Prime Minister Andrej Babis has confirmed that a government planned tax
reform will have to be postponed until 2021 since the national budget could
not afford the subsequent fall-out in revenues it would bring about. The
opposition parties have criticized the delay.
The proposed tax reform envisages the abolition of the so-called “supergross” tax wage. Instead, the draft amendment introduces a progressive tax rate of 19% for income of up to 1.5 million crowns and 24% for income above this amount. Entrepreneurs, including those claiming expenses as a percentage of income, will be allowed to deduct 75% of social security and health insurance contributions paid.
Trade unionists at Severočeské Doly, a brown coal mining company owned by
state-controlled utility ČEZ, say workers have gone on strike alert over a
pay rise dispute.
A seventh round of collective bargaining held early this week failed to bring an agreement.
The unions are seeking an average pay rise of 2,000 crowns for miners and other workers at Severočeské Doly.
Prague-listed ČEZ has declined to comment on the ongoing negotiations, which began in October.
The average mortgage rate rose to 2.91 percent in December from 2.78
percent the previous month. According to Fincentrum Hypoindex data,
mortgages have risen at the fastest rate in 10 years.
The size of an average mortgage loan grew steadily throughout 2018 to stand at nearly 2.3 million crowns in December.
The number of applicants had surged in September as people sought to get mortgages before tougher lending guidelines set by the Czech National Bank came into effect on October 1.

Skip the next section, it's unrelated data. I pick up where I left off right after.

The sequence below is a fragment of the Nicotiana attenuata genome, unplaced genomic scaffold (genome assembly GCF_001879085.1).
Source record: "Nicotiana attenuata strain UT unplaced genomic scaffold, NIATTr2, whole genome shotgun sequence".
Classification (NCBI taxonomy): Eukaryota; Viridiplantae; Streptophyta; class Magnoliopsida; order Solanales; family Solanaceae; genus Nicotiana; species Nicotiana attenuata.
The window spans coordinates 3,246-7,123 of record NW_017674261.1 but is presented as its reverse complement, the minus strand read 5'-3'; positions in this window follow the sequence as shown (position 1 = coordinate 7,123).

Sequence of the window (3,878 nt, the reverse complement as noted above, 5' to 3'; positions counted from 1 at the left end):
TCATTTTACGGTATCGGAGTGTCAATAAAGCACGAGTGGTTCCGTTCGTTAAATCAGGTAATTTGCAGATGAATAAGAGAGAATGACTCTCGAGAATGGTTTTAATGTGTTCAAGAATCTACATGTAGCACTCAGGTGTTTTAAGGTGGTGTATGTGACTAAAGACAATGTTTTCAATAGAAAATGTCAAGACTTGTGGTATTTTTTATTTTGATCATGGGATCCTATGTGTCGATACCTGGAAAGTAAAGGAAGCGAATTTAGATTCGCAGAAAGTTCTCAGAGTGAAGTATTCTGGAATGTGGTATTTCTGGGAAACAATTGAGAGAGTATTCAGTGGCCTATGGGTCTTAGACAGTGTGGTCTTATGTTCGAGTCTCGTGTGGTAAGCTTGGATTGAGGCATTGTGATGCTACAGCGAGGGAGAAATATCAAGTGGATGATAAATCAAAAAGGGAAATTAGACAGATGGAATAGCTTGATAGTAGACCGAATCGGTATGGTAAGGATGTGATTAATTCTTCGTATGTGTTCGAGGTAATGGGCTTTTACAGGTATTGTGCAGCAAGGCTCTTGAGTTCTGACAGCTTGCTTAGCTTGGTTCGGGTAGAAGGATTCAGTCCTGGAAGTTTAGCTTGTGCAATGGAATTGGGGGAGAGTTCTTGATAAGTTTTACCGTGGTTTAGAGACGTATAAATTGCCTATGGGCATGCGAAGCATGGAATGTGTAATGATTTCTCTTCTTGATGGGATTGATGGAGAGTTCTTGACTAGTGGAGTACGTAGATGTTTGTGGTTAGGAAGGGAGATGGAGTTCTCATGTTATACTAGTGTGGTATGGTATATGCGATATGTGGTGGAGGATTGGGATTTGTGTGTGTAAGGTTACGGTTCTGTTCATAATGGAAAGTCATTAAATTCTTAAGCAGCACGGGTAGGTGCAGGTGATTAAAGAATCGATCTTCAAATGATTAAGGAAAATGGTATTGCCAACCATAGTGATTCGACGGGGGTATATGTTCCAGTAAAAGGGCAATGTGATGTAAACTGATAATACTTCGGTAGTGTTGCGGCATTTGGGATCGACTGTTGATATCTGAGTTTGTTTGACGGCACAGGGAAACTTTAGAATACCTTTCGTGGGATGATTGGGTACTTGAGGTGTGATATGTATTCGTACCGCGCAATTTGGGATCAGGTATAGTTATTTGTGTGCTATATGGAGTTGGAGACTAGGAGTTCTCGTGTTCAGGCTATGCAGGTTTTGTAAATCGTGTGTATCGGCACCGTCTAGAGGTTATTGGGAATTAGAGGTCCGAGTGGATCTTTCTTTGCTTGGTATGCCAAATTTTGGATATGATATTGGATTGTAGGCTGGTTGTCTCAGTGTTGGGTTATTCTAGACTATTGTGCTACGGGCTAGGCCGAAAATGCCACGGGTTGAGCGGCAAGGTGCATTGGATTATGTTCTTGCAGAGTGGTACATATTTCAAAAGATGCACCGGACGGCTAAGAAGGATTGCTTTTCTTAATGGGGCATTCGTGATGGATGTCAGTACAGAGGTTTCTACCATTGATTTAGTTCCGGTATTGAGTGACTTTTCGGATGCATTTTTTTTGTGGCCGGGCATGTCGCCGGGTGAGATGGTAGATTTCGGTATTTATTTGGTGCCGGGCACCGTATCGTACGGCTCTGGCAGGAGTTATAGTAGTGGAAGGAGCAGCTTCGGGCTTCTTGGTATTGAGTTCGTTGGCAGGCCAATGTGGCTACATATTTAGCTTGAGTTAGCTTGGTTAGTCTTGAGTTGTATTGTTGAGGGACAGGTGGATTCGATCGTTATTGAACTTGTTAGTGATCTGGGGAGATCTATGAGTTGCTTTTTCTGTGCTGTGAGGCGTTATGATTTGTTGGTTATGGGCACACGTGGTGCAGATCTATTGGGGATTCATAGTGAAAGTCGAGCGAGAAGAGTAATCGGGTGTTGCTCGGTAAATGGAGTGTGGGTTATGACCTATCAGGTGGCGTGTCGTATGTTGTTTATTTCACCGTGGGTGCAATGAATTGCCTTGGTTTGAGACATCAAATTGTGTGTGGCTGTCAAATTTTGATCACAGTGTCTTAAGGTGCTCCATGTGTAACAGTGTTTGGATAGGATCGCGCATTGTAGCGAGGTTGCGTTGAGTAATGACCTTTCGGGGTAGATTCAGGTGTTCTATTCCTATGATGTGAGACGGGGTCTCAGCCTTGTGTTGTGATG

Under the guidelines, a borrower should not be eligible for a loan which is greater than nine times their annual net income, or need to spend over 45 percent of their monthly net income to service the debt.
Compared to the previous month, unemployment in December rose by three tenths to 3.1 percent, with 231,500 people being out of work, the Czech Labour Office announced on Wednesday. However, unemployment numbers remained the lowest for any December since 1996 and the amount of job offers actually saw an increase.
As the deadline date for Brexit looms ever closer, Czechs are asking themselves what the economic impact of a “hard” Brexit would be. A report published by Česká spořitelna, says that as the country’s fifth largest trading partner, the UK’s exit on WTO rules could cost tens of thousands of Czech jobs and around CZK 55 billion. However, the economic impact would be too small to affect projected economic growth.
Unemployment in the Czech Republic remained at 2.8 percent in November, the
same as the previous month, the Czech Labour Office announced on Monday.
The number of jobless dropped to 215,010, which is the lowest figure since June 1997, while the number of vacancies increased to over 323,500. Last November, unemployment stood at 3.5 percent.
The lowest rate of unemployment, 1.8 percent, is in the Pardubice region, while the highest rate is in region of Moravia-Silesia and Ústí nad Labem with 4.3 percent of people out of work.
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